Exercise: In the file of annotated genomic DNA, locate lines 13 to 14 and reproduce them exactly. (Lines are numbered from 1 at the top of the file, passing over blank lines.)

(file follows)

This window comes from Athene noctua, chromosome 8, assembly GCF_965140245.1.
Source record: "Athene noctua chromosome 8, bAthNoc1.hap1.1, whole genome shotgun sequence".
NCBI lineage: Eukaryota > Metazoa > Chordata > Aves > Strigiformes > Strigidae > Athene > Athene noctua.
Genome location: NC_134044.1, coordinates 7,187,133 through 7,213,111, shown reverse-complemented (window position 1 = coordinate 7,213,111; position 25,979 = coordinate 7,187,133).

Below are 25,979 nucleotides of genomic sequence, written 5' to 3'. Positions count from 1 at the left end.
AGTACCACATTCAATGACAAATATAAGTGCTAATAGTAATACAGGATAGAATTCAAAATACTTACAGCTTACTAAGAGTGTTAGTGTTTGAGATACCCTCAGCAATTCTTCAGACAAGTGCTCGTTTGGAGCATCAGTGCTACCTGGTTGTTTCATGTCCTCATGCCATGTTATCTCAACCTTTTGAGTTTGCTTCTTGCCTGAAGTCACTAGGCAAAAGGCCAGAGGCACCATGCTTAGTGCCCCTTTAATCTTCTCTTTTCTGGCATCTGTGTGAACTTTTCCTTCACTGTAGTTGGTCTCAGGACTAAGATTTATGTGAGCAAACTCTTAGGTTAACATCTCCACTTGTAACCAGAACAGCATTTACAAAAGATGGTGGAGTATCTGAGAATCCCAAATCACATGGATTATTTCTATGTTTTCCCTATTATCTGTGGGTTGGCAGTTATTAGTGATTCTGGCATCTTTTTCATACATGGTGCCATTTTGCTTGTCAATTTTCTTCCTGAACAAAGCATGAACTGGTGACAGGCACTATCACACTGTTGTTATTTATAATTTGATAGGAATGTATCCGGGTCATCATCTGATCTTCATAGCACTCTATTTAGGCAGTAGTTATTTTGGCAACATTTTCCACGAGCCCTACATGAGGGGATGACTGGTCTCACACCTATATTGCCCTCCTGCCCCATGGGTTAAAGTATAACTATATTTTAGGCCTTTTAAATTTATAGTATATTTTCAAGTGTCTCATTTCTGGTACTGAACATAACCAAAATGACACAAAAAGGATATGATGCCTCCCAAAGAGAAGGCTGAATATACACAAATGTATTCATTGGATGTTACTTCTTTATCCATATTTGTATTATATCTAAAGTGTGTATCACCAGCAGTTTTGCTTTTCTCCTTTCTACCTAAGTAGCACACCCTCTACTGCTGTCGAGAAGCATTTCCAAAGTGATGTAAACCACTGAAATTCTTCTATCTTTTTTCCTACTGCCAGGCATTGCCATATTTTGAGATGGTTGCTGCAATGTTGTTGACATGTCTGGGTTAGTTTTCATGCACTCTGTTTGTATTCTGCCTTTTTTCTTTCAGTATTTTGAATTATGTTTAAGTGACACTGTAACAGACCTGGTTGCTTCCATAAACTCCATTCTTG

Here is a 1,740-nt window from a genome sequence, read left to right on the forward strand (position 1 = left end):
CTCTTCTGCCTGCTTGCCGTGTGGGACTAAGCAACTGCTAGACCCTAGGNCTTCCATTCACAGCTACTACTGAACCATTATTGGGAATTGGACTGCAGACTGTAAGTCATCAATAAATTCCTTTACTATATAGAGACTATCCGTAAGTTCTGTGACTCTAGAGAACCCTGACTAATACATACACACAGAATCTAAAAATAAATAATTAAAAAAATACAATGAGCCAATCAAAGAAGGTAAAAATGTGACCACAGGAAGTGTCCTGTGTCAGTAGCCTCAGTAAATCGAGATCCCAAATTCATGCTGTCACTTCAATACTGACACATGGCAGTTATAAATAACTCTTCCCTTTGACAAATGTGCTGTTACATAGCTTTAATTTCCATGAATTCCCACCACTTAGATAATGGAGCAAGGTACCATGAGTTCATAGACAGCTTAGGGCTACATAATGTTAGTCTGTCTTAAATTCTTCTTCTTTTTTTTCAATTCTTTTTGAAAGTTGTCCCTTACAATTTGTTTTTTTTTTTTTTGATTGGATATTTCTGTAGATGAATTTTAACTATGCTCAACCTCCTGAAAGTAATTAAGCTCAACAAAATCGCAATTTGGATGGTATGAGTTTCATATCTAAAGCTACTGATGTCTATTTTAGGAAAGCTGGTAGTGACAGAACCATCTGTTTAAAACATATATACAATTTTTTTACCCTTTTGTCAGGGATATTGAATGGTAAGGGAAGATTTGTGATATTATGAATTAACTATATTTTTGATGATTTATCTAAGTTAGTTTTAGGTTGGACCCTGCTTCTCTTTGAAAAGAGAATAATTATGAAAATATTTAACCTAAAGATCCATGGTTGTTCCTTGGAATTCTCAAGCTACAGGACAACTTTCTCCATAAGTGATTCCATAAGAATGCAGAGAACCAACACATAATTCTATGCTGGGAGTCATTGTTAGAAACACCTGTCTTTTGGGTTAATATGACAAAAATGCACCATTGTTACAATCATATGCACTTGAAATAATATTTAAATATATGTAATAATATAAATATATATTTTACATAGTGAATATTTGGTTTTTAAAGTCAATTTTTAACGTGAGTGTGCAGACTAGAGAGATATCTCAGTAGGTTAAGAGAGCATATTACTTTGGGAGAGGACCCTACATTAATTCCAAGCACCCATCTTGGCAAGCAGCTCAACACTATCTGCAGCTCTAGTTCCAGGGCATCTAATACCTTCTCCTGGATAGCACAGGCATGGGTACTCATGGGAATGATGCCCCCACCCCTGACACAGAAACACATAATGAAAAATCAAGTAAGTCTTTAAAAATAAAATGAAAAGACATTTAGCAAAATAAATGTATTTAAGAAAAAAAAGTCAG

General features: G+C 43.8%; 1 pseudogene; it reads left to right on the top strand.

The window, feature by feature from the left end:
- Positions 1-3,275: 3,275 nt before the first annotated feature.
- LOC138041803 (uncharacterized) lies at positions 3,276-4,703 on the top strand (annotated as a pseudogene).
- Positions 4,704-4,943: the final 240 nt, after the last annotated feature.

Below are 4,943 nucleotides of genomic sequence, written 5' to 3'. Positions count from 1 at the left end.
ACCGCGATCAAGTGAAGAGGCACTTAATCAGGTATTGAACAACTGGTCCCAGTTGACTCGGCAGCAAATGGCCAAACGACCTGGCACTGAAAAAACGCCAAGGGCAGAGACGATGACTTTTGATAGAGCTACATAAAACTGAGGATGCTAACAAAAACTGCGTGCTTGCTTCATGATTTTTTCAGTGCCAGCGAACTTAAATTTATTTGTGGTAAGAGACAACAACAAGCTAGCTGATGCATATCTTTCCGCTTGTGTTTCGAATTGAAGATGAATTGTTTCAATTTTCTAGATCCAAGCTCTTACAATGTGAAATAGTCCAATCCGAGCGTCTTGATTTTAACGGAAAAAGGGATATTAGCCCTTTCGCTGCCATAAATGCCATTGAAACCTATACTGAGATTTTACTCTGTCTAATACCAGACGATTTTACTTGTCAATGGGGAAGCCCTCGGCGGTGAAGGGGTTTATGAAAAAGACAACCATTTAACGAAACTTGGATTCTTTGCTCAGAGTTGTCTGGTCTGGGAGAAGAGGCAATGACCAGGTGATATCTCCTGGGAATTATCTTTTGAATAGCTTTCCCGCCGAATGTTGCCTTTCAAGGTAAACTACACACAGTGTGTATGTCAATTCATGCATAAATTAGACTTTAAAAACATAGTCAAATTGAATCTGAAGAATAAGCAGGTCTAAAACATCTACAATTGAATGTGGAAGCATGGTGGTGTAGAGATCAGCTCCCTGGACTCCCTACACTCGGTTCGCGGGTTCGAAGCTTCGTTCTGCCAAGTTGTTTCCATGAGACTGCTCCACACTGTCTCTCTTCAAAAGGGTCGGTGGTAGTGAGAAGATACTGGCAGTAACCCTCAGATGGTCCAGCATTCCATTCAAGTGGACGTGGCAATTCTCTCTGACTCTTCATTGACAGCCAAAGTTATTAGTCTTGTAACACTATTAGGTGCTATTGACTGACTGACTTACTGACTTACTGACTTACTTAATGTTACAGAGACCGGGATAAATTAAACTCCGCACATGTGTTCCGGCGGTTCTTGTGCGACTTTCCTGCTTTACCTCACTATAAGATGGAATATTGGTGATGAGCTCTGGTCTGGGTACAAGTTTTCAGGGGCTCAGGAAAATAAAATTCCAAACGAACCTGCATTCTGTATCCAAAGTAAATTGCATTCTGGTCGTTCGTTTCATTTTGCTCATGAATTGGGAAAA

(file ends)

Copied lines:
- Positions 4,704-4,943: the final 240 nt, after the last annotated feature.

Below are 4,943 nucleotides of genomic sequence, written 5' to 3'. Positions count from 1 at the left end.